In Fig. 7 I have shown a similar connection, but have connected a reservoir 15 to the small tubes 11 and 12 in'one joint, forcing the oil in both directions through said small tubes to the next joint case 14% where said tubes are closed at their ends. That is, -reservoirs 15 are connected with alternate joints and each joint is provided withl a reservoir 16 for the joint case 14a.A

Referring now to Fig. 1, I have 'provided a section of conduit, designated 17, being arch shape in cross section, as will be seen in Fig. l3. This conduit is placed at the joint and 1s l'wound in as the various layers are wound around the cable until it is covered, as shown in Fig. 3, with only its opposite ends protruding out above the outermost covering, said opposite ends being open and exposed, whereby oil under pressure in the joint case finds its way through this conduit member into the wrappings of the joint and fills every possible space. These conduit sections can be used where it is desired to force oil into the joint wrappings in the cable splice or joint, one of which is shown cut away, layer by layer in F ig. 1.

It will be obvious that changes in the details of connecting the reservoir or supply of oil under pressure with the small tubes can be made, as circumstances require, and I do not limit my invention to such details of connec- Y tion, but rovide the small perforated tubes through t e cable combination in such manner that oil under pressure can be supplied to and maintained in the cable make up and the joints in such a way as to insure perfect insulation. The oil will be forced throughout the full length ofthe tubes and will pass out through the perforations, through the permeable insulating materials, into the spaces between the strands of the cable conductor, in both directions to the cable joints or splices, where it will pass into a receiving reservoir of known type which will act as a compression chamber to compensate for the action due to expansion and contraction of the cable materials. I limit my invention `only by the hereto appended claims forming a part of this specification.

I claim:

means within said cable and comprising oil conductors in the Valleys, said oil conductors having couplings in the cable joints, supply inlet means in the cable joints, and conduits connecting said inlet means with the couplings of said oil conductors withinthe cable joints, wihereby oilcan be forced in both directions from the couplings through the oil conductors from the cable joint.

2. In a cable having therein a plurality of conductors and joint members, of oil conduits for'supplying oil as an insulating means Within said cable, said oil conduits being perforated throughout their lengths to discharge oil indistributed locations, coupling members for said oil conduits, said coupling members being placed within said cable joint members, said joint members having means for supplying oil under pressure there- .to, and conduits from said coupling members to the inlet for said cable joint 'whereby oil can be forced through said coupling members into said oil conduits within said cable. 3. In a Cable having therein a plurality of conductors and joint members, of oil conduits placed in the valleys formed between said conductors insaid cable, said conduits being perforated to discharge oil along their lengths, and coupling members connecting said oil conduits together within the joint members of said cable, said coupling members being adapted to receive oill and to direct it in both directions rthrough the oil conduits connected therewith, and means for supplying oil under pressure to said cable joint members. Signed at Los Angeles, Los Angeles County, California, this 5th day'of December, 1928.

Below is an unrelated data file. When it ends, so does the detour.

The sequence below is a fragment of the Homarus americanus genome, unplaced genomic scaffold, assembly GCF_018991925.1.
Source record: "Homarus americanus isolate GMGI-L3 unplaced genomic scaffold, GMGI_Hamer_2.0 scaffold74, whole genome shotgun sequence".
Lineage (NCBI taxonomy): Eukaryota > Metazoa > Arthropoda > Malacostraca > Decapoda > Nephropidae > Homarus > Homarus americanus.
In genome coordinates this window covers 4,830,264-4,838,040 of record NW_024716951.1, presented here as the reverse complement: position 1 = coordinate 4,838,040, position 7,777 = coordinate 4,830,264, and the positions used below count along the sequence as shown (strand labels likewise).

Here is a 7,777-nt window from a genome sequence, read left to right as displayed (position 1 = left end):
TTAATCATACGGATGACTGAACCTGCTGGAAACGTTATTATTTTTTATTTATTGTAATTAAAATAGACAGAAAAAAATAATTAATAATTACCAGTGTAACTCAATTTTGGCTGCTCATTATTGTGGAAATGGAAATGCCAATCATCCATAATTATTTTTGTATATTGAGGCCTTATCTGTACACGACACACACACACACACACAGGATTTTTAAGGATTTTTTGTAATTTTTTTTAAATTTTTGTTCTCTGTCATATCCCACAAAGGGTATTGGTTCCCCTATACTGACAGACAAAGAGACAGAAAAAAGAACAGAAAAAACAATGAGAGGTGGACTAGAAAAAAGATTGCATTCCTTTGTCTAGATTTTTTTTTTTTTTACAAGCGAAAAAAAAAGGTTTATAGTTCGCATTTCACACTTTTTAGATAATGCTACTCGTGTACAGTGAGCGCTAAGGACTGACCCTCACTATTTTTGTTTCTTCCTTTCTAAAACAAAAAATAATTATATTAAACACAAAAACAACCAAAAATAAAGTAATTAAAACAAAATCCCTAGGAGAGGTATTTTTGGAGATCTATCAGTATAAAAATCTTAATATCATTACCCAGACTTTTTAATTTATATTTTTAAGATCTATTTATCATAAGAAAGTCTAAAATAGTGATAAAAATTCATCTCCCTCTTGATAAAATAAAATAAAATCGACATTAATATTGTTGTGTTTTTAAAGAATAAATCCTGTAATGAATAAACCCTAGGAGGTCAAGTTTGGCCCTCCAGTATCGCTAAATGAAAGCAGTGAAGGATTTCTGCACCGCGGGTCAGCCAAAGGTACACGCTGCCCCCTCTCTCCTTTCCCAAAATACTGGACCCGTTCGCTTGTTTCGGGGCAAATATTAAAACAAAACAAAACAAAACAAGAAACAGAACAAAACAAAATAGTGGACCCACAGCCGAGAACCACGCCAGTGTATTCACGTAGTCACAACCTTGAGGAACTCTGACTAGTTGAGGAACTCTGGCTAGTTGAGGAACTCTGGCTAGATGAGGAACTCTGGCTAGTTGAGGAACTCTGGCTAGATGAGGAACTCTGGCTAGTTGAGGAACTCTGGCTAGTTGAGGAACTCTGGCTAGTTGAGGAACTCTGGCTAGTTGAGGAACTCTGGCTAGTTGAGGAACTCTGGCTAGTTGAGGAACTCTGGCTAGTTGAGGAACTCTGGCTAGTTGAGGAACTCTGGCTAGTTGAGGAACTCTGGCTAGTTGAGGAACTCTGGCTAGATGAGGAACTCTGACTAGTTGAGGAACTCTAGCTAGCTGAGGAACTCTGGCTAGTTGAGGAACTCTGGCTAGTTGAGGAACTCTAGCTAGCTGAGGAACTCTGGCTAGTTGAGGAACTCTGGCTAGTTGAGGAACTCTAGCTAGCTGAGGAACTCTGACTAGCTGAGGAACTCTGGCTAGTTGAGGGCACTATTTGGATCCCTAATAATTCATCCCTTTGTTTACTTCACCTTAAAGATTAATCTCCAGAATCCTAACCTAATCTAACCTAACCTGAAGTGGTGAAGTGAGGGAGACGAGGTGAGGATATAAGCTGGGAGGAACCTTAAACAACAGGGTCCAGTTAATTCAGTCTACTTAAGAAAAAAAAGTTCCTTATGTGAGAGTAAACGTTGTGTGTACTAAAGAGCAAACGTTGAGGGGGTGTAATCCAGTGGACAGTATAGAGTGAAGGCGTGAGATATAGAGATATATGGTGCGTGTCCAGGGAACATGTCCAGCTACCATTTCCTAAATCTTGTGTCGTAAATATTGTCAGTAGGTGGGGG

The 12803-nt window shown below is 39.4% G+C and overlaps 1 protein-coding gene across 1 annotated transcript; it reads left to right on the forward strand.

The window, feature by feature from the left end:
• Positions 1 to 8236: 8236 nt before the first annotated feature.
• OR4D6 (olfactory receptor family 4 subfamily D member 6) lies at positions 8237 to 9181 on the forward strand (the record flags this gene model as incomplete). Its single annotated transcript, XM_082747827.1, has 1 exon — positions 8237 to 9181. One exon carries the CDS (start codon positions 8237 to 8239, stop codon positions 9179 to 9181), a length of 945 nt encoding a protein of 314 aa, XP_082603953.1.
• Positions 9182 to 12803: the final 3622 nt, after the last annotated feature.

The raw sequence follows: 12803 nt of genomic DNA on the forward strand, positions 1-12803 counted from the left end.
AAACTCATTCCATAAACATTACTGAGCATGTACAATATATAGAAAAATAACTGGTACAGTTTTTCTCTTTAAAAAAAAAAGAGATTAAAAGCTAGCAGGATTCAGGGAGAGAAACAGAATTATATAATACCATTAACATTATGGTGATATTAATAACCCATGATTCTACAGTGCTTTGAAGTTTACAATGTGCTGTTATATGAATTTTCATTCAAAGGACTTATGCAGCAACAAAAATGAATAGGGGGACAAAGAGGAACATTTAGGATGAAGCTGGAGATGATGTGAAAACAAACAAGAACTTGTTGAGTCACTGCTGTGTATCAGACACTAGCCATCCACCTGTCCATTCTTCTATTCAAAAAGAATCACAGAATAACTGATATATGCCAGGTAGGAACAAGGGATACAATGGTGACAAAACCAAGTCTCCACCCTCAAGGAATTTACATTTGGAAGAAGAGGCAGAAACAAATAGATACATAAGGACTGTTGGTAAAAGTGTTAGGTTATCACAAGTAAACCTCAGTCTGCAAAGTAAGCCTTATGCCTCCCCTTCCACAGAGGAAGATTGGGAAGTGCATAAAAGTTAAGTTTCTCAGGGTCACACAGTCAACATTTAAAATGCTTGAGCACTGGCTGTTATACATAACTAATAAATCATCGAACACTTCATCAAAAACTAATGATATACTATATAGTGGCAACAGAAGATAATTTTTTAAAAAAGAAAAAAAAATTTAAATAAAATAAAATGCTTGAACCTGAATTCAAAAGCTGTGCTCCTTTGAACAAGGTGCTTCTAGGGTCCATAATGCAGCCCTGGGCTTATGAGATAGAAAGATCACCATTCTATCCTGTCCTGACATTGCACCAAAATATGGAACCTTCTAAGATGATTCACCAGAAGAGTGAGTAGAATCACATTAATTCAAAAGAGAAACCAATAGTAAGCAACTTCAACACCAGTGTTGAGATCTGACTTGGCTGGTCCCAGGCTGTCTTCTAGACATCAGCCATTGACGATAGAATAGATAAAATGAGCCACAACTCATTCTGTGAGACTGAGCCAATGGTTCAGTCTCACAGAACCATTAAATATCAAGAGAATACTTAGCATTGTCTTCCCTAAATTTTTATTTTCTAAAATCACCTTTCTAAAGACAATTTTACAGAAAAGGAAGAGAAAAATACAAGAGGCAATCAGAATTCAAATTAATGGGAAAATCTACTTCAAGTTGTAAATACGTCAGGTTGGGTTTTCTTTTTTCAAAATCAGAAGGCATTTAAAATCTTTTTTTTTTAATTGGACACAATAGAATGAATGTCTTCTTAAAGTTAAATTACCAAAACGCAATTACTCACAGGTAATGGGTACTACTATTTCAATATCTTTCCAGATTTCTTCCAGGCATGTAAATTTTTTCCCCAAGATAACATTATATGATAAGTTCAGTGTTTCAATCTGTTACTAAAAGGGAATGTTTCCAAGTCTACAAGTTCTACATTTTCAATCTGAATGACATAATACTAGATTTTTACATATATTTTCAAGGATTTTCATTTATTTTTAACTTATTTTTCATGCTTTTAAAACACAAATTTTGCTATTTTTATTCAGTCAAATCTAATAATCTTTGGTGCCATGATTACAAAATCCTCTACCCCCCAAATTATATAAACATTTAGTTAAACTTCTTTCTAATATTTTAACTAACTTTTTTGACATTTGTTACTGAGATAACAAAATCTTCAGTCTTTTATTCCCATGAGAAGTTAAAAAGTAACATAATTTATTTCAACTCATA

- ERNEST F. SAYLR.

1. In combination with a cable having plu-

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US6489554Oct 11, 2000Dec 3, 2002Utilx CorporationConnections and terminations for cables
US6517366Dec 6, 2001Feb 11, 2003Utilx CorporationMethod and apparatus for blocking pathways between a power cable and the environment
US7256350Apr 19, 2005Aug 14, 2007Utilx CorporationFluid reservoir for a cable span
US7331806Nov 1, 2004Feb 19, 2008Utilx CorporationCable connectors with internal fluid reservoirs
US7704087Sep 6, 2005Apr 27, 2010Utilx CorporationCheck valve for charge tank
US7723611Jun 9, 2009May 25, 2010Utilx CorporationCable connector having fluid reservoir
US20030226677 *Mar 3, 2003Dec 11, 2003Utilx CorporationFlow-through cable
US20050006117 *May 10, 2004Jan 13, 2005Utilx CorporationFlow-through cable
US20060046546 *Nov 1, 2004Mar 2, 2006Stagi William RCable connectors with internal fluid reservoirs
US20060231283 *Apr 19, 2005Oct 19, 2006Stagi William RCable connector having fluid reservoir
US20060231284 *Apr 19, 2005Oct 19, 2006Stagi William RFluid reservoir for a cable span
US20090246995 *Jun 9, 2009Oct 1, 2009Utilx CorporationCable connector having fluid reservoir
EP1218892B1 *Aug 10, 2000Oct 31, 2007Utilx CorporationFlow-through cable
WO2001028059A1 *Oct 11, 2000Apr 19, 2001Utilx CorporationConnections and terminations for cables
Classifications
U.S. Classification174/15.6, 174/26.00R, 174/22.00R, 174/21.00R
International ClassificationH02G15/00, H02G15/26
Cooperative ClassificationH02G15/26
European ClassificationH02G15/26